In a recent decision of the Court of Appeal in the Supreme Court of New South Wales, the Court was called upon to consider the ability of the captain of a ship to detain a passenger against the passenger’s will.
Briefly the facts were that on a cruise ship Passenger A was suspected of committing assault against Passenger B.
The captain of the ship had Passenger A detained in a cabin for a period of five days during the cruise.
Passenger A, upon return to Australia, commenced legal proceedings against the owner of the cruise ship claiming damages for wrongful detention and false imprisonment.
The alleged assault occurred whilst the ship was in international waters.
The proceedings in New South Wales were commenced as if the assault had occurred in New South Wales and accordingly was governed by the law of New South Wales.
The ship in question was a Bahamian Flag Cruise Ship but neither Passenger A nor the owner of the cruise ship pleaded Bahamian law as part of the proceedings.
The New South Wales Court of Appeal confirmed that a master of a ship is justified in arresting and confining in a reasonable manner and for a reasonable period of time, any person on board his ship if he has reasonable cause to believe that the confinement is necessary for that purpose but also that the master must in fact believe that the confinement is necessary for that purpose. For the preservation of order and discipline or for the safety of a vessel or a person or property on board.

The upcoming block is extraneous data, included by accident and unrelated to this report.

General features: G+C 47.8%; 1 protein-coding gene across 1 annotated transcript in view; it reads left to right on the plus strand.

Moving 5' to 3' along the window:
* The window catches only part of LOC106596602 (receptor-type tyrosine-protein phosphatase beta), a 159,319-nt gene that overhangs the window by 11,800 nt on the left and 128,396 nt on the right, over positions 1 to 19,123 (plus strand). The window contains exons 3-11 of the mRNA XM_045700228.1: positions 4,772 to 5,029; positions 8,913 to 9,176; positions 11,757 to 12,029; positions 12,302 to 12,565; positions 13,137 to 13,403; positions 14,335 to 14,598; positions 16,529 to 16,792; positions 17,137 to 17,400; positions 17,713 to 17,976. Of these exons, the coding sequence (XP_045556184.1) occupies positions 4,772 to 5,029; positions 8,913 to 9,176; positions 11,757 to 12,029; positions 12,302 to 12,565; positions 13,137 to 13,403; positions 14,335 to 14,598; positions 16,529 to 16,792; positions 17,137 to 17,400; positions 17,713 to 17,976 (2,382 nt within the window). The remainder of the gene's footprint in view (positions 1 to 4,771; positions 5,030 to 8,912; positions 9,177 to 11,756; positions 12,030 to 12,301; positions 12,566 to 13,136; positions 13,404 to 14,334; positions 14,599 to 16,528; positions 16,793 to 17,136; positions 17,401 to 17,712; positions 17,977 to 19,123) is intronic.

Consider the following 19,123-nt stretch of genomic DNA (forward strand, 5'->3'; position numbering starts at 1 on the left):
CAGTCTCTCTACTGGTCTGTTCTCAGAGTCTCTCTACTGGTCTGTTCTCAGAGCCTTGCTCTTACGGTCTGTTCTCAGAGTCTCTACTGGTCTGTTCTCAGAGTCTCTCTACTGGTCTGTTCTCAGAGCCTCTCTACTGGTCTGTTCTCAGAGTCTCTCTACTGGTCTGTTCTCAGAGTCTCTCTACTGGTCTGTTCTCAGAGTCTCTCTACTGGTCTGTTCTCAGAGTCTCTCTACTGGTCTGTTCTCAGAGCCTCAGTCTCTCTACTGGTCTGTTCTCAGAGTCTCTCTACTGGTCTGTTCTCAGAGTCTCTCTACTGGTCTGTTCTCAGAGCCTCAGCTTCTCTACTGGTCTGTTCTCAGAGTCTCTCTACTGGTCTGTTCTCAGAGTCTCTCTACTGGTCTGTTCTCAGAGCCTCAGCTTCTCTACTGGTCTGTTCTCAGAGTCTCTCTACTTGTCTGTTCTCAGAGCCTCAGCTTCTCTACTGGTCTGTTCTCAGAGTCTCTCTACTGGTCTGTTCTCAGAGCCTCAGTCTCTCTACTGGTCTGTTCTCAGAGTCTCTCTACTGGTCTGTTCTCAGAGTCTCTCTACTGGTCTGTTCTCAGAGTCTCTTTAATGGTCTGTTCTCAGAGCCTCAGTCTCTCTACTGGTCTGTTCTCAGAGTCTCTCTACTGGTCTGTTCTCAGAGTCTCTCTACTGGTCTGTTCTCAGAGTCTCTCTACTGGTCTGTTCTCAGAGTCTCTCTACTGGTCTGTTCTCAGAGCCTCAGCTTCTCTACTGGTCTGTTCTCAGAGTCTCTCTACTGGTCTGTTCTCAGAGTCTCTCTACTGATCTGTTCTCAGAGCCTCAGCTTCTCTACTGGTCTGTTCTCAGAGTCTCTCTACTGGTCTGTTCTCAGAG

Unlike the sailors being “locked in the brig” in this case, security officers and the ship’s medical staff regularly checked on Passenger A’s welfare. Passenger A was also provided with an opportunity to make twice daily visits to the crew deck where Passenger A had access to the open air and opportunity to smoke. Passenger A also had twenty-four (24) hour access to food and non-alcoholic beverages as well as the opportunity to acquire clothing from the gift shop on the ship.
Those circumstances appear to be a long distance from the conditions shown in the Pirates of the Caribbean.
The Court also indicated that generally speaking unless the applicability of foreign law (in this case, Bahamian law) and its content is permitted and approved in the proceedings, there is a presumption that the content of the foreign law applicable under the relevant choice of law rule is the same as the substantive law of the forum (in this case, New South Wales) where the proceedings were commenced.
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